4. It was then argued that the co-owners could create a lease in favour of one of them and that there was no legal bar to creation of a lease in favour of one of the co-owners. Now, a glance at Section 105 of the Transfer of Property Act would show that a lease is a contractual relationship which arises on account of the transfer of a right to enjoy the property by a transferor to a transferee. A contractual relationship cannot be created by one in favour of oneself. There would be a conflict between rights and obligations. Assuming that the several co-owners can create a lease in favour of one of them, how can a lease be terminated? If a person who claims to be a tenant refuses to join with other co-owners in terminating the lease, the lease can never be terminated. It is, therefore, clear that one of the co-owners cannot be a tenant of a pro perty owned by several persons including the person who claims to be a co-owner-cum-tcnant. If authority were needed Rye v. Rye 1962 A.C. 496 is an authority for this proposition. The following passage from the speech of Lord Denning supports the view propounded by the respondents:
My Lords, I have come to the clear opinion that even under the 1925 Act a person 'cannot grant a tenancy to himself; for the simple reason that every tenancy is based upon an agreement between two persons and contains covenants expressed or implied by the one person with the other. Now, if a man cannot agree with self and cannot covenant with himself, I do not see how he can grant a tenancy to himself. Is the tenancy to be good and the covenants bad? I do not think so. The one transaction cannot be split up in that way. The tenancy must stand or fall with the agreement on which it is founded and with the covenants contained in it: and as they fall, so does the tenancy. And what about notice to quit? If A grants a tenancy to himself A, can he mutter a notice to quit to himself and expect the law to take any notice of it? Or, if A and B grant a yearly tenancy to themselves A and B, can there be a notice to quit unless both agree? Of course not. So that, instead of a yearly tenancy, it becomes a life-long tenancy determinate only by the agreement of both, which is absurd. The truth is that they cannot grant a tenancy to themselves.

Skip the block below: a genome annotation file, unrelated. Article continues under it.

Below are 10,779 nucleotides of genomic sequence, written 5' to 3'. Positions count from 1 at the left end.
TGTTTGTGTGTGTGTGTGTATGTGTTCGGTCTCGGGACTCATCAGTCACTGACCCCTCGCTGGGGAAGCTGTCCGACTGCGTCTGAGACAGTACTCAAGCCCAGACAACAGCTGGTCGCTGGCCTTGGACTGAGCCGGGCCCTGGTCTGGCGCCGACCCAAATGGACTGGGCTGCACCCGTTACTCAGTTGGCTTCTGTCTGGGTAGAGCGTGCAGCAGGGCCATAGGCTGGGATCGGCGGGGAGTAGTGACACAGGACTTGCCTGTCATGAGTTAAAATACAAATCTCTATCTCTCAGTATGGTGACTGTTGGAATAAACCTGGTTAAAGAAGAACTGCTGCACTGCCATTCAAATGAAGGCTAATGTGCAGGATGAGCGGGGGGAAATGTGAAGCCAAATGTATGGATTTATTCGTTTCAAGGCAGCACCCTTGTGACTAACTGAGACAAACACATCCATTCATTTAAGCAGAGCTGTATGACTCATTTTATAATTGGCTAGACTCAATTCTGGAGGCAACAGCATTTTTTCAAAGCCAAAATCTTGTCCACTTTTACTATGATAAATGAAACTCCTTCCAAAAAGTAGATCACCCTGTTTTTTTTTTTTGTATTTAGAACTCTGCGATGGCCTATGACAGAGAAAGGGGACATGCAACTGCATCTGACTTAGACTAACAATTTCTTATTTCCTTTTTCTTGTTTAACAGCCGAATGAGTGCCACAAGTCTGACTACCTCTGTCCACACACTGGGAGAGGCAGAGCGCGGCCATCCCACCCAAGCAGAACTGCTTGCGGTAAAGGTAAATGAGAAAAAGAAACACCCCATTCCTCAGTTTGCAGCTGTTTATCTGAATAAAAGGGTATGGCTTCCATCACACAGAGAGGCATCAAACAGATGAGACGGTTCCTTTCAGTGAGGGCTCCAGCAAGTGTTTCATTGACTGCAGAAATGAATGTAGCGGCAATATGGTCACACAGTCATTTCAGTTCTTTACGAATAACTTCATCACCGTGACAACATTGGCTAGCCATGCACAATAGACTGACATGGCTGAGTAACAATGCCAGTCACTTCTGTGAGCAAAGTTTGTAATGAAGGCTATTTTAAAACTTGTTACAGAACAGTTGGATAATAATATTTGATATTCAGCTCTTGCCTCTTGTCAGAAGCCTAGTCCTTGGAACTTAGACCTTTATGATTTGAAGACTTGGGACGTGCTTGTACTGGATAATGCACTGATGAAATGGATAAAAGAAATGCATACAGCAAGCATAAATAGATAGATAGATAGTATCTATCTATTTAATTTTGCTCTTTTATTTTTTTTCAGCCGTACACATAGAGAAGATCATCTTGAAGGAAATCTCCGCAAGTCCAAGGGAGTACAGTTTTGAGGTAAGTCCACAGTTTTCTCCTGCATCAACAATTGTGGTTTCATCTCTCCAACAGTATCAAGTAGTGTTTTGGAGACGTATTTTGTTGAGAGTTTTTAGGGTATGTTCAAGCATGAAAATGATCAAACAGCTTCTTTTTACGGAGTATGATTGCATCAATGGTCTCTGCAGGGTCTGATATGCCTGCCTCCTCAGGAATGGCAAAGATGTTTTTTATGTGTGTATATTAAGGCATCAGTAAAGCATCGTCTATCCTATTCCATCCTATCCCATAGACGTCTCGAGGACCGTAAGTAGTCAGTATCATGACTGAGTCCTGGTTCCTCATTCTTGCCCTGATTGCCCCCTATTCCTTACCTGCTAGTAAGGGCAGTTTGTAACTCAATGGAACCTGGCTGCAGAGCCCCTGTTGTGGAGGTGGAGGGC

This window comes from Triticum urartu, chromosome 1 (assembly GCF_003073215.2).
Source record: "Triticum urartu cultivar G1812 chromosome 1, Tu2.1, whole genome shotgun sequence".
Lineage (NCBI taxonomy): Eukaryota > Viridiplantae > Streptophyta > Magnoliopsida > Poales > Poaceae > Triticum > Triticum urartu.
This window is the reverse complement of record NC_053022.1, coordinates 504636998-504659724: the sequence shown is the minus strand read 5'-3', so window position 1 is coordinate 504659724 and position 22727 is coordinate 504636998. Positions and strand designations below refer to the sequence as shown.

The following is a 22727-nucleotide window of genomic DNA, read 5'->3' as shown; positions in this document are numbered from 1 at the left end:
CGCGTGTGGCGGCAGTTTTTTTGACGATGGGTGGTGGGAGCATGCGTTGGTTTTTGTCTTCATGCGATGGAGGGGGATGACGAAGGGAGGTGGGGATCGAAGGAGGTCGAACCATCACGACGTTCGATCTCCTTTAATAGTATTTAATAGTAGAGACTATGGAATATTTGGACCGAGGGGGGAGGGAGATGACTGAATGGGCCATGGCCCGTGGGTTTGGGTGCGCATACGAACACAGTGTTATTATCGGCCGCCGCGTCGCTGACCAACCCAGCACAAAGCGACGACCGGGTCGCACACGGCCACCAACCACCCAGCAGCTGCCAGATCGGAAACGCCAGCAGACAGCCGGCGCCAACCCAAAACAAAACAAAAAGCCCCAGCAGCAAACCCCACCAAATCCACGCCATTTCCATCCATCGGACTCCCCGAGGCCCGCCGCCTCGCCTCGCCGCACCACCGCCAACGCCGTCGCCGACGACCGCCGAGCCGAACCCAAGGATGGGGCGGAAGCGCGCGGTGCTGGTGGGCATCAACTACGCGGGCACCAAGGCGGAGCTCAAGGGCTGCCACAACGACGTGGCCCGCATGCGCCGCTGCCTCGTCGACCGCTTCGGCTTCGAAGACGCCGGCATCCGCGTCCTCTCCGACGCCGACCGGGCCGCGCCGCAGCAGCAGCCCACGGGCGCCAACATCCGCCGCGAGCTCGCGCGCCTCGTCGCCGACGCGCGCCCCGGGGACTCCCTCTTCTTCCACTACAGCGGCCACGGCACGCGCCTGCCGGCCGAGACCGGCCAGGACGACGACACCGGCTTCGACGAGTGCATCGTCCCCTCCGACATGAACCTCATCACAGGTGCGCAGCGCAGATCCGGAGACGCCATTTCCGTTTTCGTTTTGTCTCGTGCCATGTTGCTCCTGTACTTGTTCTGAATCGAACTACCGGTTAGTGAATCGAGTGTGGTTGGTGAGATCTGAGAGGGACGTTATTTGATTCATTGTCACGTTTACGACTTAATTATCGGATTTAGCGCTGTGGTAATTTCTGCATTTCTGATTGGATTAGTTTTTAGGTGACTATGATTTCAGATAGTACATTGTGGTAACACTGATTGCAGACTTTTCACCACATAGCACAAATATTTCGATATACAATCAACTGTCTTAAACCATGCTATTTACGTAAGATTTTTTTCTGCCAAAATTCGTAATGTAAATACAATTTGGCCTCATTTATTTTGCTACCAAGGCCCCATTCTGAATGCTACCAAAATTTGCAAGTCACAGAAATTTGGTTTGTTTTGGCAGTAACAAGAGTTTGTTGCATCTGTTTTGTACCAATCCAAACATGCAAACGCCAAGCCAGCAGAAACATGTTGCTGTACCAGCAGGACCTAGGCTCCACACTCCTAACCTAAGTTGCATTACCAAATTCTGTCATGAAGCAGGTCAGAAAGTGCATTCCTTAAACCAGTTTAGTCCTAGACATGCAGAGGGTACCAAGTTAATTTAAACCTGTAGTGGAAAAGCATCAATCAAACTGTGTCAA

5. It may be darned that in England the position now would be different having regard to the law of Property Act of 1925 in the context of Sub-section (4) of Section 72 as has been pointed out by Lord Denning in the course of his speech. Sub-section (4) of Section 72 in terms enables two or more persons to convey any property vested in them to any one or more of themselves. A similar provisions is not to be found in either the Transfer of Property Act or the Tenancy Act. Under the circumstances, there is no escape from the conclusion that the co-owners of a property cannot create a lease in favour of one of them. Section 4 of the Tenancy Act fortifies the view which is being canvassed by the respondents. It is provided therein that a person lawfully cultivating any land belonging to 'another' person shall be deemed to be a tenant etc. in given circumstances. The focus of emphasis is on the expression 'belonging to another person 'A person cannot be a deemed tenant in respect of a property of which he himself is the co-owner under Section 4 of the Tenancy Act. So also he cannot claim to be a tenant under Section 2( 18) of the Tenancy Act for a relationship of a landlord and tenant is conceivable only when the personality is distinct. The view taken by the G.R.T. is, therefore., correct.
6. There is no substance in the petition. It fails and is rejected. There will be no order regarding costs.